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Champagne celebrations at Scotland Yard as 'universally hated' Dizaei is exposed

The Statement from the Metropolitan Police Commissioner, Sir Paul Stephenson, was suitably sober and contrite.

"Commander Ali Dizaei has been a police officer for nearly 25 years," he wrote. "It is extremely disappointing and concerning that this very senior officer has been found guilty of abusing his position and power."

But behind the scenes at Scotland Yard and the Independent Police Complaints Authority last night the mood was not one of despondency at the shaming of the police's most senior Asian officer. Rather it was one of jubilation: A man they believed was corrupt for more than 10 years had finally been exposed. "The champagne corks are popping," said one source close to the case.

While investigations into colleagues are not generally welcomed by fellow officers, there is no sympathy within the Met for Dizaei. As one officer said: "Ali Dizaei is universally hated. He is not trusted and he is not a nice person. There will be no tears shed for him."

Dizaei's time at Scotland Yard was possibly the most controversy-ridden tenure by a senior police officer in recent times. In his 11-year career in the force, Dizaei was suspended for four of them, faced two criminal prosecutions and was the subject of a host of allegations including using prostitutes, acting as an Iranian spy and misusing his police credit card.

Born in Tehran in 1962, Dizaei was brought up in a family steeped in policing with a father who headed the country's traffic police and a grandfather who was an assistant commissioner. He claimed that police work was his destiny and joined Thames Valley Police in 1986. He was soon marked out as a rising star and was tipped by some to become the country's first Asian chief constable.

He transferred to the Metropolitan Police as a superintendent in March 1999, when the force was badly in need of high-calibre ethnic minority officers. But just a few months later, his problems began. In June senior officers were told of claims that Dizaei was associating with a drugs dealer and had intervened to quash a speeding fine. He was also alleged to have supported the passport application of a man linked to drugs.

An investigation, codenamed Operation Helios, began. It became the biggest investigation ever into a serving police officer. Dizaei was trailed, bugged and filmed, investigated for being a drug-taker, a threat to national security and a friend of traffickers and money launderers. All of Dizaei's phone conversations were intercepted. Undercover officers posed as bodybuilders at his gym and were told to befriend him. His line manager kept a diary of his movements. In all, at least 135 officers were utilised in the investigation into Dizaei. As well as detectives from the Met, other agencies involved in Operation Helios included Special Branch, Beverly Hills Police and even the Canadian Mounties.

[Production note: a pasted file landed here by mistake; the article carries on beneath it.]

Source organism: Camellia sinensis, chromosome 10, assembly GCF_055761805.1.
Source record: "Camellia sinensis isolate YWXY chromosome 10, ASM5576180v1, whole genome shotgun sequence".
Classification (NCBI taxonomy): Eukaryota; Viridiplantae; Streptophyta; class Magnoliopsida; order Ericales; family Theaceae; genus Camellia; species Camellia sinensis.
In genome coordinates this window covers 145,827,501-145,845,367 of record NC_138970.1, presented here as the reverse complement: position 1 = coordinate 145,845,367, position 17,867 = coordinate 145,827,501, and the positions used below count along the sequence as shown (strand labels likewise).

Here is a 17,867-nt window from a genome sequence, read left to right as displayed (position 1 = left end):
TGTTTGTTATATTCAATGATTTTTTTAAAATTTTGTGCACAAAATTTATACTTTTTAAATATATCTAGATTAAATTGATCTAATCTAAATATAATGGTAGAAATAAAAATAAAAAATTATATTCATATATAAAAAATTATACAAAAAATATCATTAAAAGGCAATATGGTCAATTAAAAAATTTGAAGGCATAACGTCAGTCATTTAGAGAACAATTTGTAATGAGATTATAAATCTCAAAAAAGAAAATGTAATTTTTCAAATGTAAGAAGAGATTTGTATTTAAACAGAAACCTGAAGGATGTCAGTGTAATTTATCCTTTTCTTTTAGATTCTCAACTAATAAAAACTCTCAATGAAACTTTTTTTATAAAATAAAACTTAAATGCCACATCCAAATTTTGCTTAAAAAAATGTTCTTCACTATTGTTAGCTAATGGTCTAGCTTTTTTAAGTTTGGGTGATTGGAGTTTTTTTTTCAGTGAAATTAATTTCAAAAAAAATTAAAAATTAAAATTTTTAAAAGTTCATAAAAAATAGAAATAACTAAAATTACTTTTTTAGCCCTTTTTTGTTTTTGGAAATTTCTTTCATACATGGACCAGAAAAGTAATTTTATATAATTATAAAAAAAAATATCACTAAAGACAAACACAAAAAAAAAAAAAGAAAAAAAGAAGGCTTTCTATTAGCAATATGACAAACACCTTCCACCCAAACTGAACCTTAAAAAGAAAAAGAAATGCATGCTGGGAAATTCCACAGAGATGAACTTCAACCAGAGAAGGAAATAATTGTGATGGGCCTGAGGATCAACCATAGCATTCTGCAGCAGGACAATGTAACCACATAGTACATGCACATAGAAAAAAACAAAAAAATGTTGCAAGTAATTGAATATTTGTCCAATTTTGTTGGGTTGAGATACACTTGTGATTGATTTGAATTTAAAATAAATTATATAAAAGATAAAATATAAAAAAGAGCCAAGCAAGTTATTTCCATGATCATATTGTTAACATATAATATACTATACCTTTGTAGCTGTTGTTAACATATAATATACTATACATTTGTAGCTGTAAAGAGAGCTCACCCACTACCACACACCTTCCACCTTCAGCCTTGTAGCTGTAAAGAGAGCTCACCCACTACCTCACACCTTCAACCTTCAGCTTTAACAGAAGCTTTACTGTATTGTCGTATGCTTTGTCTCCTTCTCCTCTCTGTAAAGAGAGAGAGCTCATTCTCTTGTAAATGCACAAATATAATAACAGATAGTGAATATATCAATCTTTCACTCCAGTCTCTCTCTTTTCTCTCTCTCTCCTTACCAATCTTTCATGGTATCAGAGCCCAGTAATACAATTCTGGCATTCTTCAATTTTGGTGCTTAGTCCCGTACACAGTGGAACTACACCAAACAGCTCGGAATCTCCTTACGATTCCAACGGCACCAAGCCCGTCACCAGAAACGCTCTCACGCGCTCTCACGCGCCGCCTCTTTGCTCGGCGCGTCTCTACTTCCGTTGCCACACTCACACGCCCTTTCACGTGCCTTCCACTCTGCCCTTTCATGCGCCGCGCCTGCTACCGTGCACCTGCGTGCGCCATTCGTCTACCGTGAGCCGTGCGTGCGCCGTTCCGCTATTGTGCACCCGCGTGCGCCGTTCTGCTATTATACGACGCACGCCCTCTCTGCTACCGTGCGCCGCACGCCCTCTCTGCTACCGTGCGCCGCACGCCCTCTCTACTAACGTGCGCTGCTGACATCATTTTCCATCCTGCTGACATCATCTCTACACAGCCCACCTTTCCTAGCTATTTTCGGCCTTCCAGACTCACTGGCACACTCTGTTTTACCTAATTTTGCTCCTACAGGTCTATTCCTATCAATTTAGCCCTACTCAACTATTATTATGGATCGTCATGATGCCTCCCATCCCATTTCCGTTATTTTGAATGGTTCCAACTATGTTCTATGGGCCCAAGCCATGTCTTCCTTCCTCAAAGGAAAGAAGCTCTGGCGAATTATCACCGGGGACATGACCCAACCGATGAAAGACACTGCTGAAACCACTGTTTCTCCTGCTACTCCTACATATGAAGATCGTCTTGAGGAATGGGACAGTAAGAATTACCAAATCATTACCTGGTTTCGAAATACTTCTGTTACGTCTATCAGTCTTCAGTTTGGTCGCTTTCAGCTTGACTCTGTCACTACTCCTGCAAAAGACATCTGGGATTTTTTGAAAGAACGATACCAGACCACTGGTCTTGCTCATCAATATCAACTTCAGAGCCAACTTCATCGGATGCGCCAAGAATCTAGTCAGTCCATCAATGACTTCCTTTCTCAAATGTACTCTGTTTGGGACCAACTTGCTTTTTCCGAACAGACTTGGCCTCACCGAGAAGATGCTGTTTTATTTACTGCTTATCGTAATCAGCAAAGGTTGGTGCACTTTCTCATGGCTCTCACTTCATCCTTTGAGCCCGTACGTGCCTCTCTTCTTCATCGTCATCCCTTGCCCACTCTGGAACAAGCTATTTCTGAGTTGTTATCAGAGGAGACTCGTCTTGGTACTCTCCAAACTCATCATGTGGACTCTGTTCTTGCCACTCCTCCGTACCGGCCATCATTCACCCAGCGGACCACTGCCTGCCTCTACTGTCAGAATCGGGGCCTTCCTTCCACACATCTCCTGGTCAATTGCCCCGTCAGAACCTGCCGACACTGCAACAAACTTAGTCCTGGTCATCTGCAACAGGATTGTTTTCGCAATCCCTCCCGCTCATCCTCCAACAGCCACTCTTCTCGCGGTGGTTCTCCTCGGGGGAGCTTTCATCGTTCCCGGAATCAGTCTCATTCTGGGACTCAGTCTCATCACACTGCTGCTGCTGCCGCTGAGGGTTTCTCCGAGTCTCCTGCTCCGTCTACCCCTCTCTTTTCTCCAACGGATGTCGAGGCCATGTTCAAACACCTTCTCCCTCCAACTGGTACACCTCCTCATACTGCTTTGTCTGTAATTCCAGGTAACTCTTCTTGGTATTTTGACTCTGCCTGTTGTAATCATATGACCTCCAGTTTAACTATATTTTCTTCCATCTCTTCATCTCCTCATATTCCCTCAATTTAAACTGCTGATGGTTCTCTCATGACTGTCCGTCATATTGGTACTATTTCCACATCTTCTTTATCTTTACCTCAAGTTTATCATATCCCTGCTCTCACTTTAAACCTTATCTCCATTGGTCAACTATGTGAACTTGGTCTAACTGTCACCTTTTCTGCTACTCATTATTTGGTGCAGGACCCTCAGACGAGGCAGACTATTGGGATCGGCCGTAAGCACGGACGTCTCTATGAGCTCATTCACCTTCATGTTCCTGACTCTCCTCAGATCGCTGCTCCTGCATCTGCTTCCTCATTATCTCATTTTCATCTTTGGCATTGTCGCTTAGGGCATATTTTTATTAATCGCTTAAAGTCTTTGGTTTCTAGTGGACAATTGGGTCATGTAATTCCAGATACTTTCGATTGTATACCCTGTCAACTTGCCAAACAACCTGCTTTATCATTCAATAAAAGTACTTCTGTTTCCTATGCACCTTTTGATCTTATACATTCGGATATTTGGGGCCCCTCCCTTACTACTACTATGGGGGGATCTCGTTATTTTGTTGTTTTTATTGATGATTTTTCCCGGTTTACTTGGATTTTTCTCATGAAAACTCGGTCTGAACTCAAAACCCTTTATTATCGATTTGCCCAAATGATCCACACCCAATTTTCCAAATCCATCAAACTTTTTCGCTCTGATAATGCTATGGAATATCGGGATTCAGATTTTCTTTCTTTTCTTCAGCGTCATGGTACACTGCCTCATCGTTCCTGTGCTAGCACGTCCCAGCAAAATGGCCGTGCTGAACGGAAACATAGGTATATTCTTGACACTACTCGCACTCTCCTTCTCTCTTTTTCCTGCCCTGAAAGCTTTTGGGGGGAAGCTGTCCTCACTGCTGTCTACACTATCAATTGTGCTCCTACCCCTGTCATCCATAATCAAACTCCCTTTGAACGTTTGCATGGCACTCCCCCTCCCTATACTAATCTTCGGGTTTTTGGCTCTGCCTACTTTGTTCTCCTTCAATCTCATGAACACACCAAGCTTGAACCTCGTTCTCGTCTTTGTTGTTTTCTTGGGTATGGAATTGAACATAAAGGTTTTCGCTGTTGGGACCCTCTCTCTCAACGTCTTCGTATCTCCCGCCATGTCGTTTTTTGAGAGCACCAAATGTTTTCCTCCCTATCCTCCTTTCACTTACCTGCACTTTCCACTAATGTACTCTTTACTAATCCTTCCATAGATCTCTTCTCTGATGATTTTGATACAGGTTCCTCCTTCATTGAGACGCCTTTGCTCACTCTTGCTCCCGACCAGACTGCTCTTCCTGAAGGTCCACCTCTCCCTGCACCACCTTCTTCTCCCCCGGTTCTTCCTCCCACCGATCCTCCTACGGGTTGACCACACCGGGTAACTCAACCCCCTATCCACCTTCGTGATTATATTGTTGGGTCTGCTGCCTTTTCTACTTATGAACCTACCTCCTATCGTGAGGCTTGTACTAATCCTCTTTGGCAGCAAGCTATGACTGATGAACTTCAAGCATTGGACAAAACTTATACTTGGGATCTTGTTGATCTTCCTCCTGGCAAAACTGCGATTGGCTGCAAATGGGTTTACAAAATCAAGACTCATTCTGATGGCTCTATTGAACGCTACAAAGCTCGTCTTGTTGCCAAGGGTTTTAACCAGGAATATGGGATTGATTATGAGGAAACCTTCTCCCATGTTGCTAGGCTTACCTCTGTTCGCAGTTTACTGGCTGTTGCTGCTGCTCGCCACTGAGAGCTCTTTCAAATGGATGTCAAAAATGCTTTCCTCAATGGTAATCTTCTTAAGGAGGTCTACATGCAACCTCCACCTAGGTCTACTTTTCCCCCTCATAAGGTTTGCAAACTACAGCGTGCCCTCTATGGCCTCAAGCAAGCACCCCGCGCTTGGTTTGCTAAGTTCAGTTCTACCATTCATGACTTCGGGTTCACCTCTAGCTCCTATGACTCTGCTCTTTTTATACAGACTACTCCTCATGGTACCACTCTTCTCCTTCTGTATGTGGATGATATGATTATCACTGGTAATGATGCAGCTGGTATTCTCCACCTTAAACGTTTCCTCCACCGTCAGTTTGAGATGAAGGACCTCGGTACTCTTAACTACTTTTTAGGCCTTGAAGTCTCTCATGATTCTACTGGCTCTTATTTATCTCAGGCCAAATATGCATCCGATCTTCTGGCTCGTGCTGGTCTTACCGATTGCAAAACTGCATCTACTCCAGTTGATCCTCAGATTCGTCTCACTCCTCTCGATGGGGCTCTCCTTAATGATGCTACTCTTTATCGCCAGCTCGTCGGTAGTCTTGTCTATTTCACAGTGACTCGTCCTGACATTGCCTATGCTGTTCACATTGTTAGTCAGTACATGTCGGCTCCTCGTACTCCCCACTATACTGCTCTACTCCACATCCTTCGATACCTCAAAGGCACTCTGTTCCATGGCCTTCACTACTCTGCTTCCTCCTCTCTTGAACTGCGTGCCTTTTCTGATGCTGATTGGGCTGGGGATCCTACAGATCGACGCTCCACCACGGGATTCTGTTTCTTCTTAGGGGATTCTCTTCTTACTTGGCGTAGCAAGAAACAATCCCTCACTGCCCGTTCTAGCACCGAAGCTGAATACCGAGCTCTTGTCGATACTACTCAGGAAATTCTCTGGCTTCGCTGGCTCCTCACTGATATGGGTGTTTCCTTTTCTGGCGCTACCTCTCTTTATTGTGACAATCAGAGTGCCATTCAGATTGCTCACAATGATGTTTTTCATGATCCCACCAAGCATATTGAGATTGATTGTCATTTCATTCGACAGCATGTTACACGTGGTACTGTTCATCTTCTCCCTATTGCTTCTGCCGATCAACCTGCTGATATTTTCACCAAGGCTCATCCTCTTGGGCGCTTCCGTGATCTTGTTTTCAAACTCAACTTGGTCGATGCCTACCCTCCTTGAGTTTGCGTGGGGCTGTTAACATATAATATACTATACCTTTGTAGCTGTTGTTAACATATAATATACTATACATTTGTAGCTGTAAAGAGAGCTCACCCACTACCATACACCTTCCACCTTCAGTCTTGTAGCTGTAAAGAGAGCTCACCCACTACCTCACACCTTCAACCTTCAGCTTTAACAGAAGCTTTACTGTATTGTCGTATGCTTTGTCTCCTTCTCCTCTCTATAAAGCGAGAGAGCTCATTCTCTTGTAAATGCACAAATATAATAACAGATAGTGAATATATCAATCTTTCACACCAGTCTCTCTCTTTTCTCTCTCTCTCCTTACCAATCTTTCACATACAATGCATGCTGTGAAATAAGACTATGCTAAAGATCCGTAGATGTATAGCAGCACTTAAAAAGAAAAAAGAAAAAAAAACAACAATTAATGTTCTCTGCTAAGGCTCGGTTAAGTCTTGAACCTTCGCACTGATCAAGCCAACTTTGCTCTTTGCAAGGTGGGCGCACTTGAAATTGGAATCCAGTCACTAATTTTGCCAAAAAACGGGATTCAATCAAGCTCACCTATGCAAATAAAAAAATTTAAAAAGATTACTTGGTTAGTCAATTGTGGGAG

But the marathon inquiry ended in ignominy for the Metropolitan Police. When Dizaei was eventually brought to court it was on charges of lying during a police investigation into his car being vandalised. Dizaei claimed that the charges were racially motivated, and when the extent of the police investigation into him was revealed in court he was cleared.

Faced with a public relations disaster the Met reinstated Dizaei, allowed him to write a highly critical book about the failed investigation and placed him on a fast-track promotion scheme. In March 2008 he was promoted to the rank of commander – but his career would be over just six months later.

In June he was accused of misusing his American Express corporate card. It was alleged he spent more than £5,000 on clothes and perfume while on a trip to the US – something he was cleared of late last year.

Then in September 2008 he was embroiled in a second scandal when a newspaper claimed that he had given advice to Shahrokh Mireskandari, a lawyer who was defending a woman charged with causing death by dangerous driving, on how to pick holes in the prosecution case. These allegations are currently being investigated by the Metropolitan Police Authority.

In the same month Dizaei was suspended by the Met for the second and final time. His suspension this time related to the allegations which yesterday saw him jailed.

Even then Dizaei filed another claim of discrimination against the Met. During the trial Dizaei yet again claimed he was the victim of a racist witch-hunt. But, rather than downtrodden victim, the image that was presented in court of Dizaei was that of a domineering bully.

The chief prosecution witness, and victim, in the case, Waad al-Baghdadi, said that Dizaei had first challenged him to a fight and then told him he would "fuck his life" when he falsely arrested him outside a west London restaurant.

The officer added: "You think I do not know what you do in London? I will find every single detail about your life. I will show you what I can do."

He then put on his police cap and falesly arrested al-Baghdadi.

Having been through so much and defeated the Met before, perhaps Dizaei thought he was, in the words of police sources, "untouchable". But, if so, then he was mistaken. In the end it took the jury just two hours to find him guilty of all charges.